Four years ago, just after Barack Obama came on to the national stage with an electrifying speech at the Democratic National Convention, staff writer Waveney Ann Moore pondered what the term "African-American" meant as of Aug. 1, 2004. Obama wasn't even a U.S. senator at the time. Now he is president-elect, and the prickly subject of race and the oftentimes imprecise labels that accompany such discussions have risen to the forefront with the election of the nation's first nonwhite president.
We reprint that essay at the bottom of this page.
But before you start reading it, here's some context. Moore caught up with some of the same people she interviewed four years ago to gauge their current feelings. (Some of them are in different jobs now.)
Progress aside, America is not yet a utopian, color-blind society, said Laura Washington, a professor at DePaul University in Chicago and a columnist for the Chicago Sun-Times.
"If you talk to the typical African-American, while they celebrate Barack Obama's broad-based appeal, they understand that we still have a long way to go in race relations,'' she said.
Washington noted that with Obama's election, the "one drop of black blood'' rule "is getting turned on its head."
"White people want to feel ownership of him,'' she said. (Note how often he is now called "biracial.")
"I think a lot of people saw past the biracial aspect. I think because of Barack Obama, there is a growing awareness that this is a significant part of our culture. All the biracial people I know are particularly proud and excited about his prominence and his embrace of it.''
Fredrick C. Harris, professor of political science and director of the Center on African American Politics and Society at Columbia University, believes that Obama's election is "getting people to think about the role of race in American society.''
"The role of race and racial heritage is a complex one in our society. I would venture to say that most African-Americans are multiracial, given that in our blood runs Native American, European and African blood. So in many ways, to be African-American is to be multiracial in some context.''
Obama and his campaign handled his multiracial background shrewdly, said Russell Adams, professor emeritus of Afro-American Studies at Howard University.
"The subtext of the whole thing has been this ying and yang, back and forth about how much to talk about the white side of this man's life and how much to talk about the black side,'' Adams said.
"In the civil rights movement, in order to keep the solidarity high, you didn't allow for any half and half. You had a lot of mixed-race folks doing stuff, but they were not advertised as such. Now Obama has opened the gates. From the time he made the speech at the convention. Had his name been Richard Johnson, there would have been less curiosity. But here's a guy with this name and here's a guy who did not hide his white mama, as others have done.''
Here is the piece from four years ago.
Originally published on Aug. 1, 2004
In the literal sense, rising Democratic star Barack Obama is African-American.
His father was a black man from Kenya; his mother, a white American from Kansas.
But racial identity is hardly so simple.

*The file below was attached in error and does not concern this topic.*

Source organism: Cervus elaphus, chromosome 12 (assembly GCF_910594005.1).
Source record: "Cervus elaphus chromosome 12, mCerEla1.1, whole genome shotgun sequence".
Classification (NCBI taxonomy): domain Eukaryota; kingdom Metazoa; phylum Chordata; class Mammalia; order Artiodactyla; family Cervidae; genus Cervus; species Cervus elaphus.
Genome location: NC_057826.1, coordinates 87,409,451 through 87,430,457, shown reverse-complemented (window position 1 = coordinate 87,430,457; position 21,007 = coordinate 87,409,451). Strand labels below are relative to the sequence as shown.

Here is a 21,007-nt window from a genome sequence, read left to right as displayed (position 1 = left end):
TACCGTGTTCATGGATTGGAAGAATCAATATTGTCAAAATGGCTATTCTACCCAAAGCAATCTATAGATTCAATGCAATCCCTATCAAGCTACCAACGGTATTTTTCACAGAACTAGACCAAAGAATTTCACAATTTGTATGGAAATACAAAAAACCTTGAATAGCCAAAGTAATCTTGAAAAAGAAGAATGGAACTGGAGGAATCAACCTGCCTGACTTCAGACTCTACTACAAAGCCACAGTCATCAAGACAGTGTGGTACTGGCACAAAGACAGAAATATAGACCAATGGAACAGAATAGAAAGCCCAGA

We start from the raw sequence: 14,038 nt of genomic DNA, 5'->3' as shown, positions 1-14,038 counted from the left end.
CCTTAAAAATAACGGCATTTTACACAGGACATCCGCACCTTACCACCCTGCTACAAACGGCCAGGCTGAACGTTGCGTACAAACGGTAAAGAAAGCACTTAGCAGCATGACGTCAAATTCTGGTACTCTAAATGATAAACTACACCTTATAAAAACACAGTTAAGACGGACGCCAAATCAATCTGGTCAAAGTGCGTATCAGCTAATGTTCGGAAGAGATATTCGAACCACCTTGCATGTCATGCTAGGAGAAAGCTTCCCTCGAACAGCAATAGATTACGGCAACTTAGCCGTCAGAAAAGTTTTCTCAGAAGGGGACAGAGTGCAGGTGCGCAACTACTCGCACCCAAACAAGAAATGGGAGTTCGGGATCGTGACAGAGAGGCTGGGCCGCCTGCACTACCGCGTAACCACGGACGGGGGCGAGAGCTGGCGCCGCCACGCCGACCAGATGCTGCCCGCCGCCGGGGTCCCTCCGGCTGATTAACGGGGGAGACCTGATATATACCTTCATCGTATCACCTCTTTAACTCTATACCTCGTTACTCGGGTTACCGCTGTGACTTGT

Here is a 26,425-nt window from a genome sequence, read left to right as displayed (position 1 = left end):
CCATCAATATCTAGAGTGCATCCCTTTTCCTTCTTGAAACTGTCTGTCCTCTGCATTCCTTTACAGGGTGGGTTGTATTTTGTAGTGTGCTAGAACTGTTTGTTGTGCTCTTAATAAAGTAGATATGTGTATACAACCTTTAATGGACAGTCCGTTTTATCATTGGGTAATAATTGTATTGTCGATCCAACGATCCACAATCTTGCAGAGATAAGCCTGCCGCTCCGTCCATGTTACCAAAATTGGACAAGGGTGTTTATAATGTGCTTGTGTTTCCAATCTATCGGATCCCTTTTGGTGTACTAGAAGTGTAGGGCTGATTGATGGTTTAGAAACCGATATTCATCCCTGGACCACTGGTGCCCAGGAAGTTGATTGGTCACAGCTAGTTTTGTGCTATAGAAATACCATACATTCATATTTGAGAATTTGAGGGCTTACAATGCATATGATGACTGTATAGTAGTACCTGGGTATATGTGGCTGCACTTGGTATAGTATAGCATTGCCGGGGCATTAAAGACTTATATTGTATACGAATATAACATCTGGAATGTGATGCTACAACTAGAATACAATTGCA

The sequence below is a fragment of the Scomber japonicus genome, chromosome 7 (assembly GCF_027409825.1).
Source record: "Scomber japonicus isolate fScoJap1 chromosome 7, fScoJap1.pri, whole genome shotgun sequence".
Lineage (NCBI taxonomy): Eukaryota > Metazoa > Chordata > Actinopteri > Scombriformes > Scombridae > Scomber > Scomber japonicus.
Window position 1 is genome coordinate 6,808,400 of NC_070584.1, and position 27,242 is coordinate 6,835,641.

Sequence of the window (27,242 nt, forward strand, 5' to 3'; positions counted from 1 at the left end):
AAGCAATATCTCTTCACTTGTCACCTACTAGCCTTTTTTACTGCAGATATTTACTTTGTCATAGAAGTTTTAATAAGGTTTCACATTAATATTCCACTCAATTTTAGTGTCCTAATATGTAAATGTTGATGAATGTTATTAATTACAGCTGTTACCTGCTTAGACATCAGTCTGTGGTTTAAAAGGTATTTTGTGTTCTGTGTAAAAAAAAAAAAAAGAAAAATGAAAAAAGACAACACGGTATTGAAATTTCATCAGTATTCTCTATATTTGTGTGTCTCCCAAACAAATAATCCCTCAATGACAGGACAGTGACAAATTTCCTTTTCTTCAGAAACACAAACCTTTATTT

When Obama captivated viewers at last week's Democratic National Convention, what did Americans see? What he calls himself and how others perceive him provide a sharp prism through which to view the meaning of "African-American" today.
Who is African-American?
Secretary of State Colin Powell? Golfer Tiger Woods? New York Yankees shortstop Derek Jeter? Democratic presidential candidate John Kerry's wife?
Powell, born in the Bronx, extols his Jamaican heritage. Woods has labeled himself "Caublinasian." Jeter has said some people can't figure out what he is. Teresa Heinz Kerry, born in Mozambique, has stated she is African-American, "a daughter of Africa."
The term "African-American" gained common currency in the late 1980s, when the Rev. Jesse Jackson urged a racial designation based on culture and geography, rather than color. Such emphasis benefited other hyphenated Americans, he mused, why not African-Americans?
But refocusing the way Americans think about race has proven problematic. For many, the terms "black" and "African-American" are not interchangeable. For others, African-American simply doesn't fit.
Black immigrants — Africans, West Indians and South Americans — chafe at being referred to as African-American. They tend to prefer prefixes that harken back to native countries and tribes. And as the biracial and multiracial population grows, simple labels are coming unglued.
Obama was born in Hawaii and moved with his mother and Indonesian stepfather to Jakarta after his parents divorced. How does he define himself?
"The reason that I've always been comfortable with that description is not a denial of my mother's side of the family," he told the New York Times.
"Rather, it's just a belief that the term African-American is by definition a hybrid term. African-Americans are a hybrid people. We're mingled with African culture and Native American culture and European culture."
He added: "If I was arrested for armed robbery and my mug shot was on the television screen, people wouldn't be debating if I was African-American or not. I'd be a black man going to jail. Now if that's true when bad things are happening, there's no reason why I shouldn't be proud of being a black man when good things are happening, too."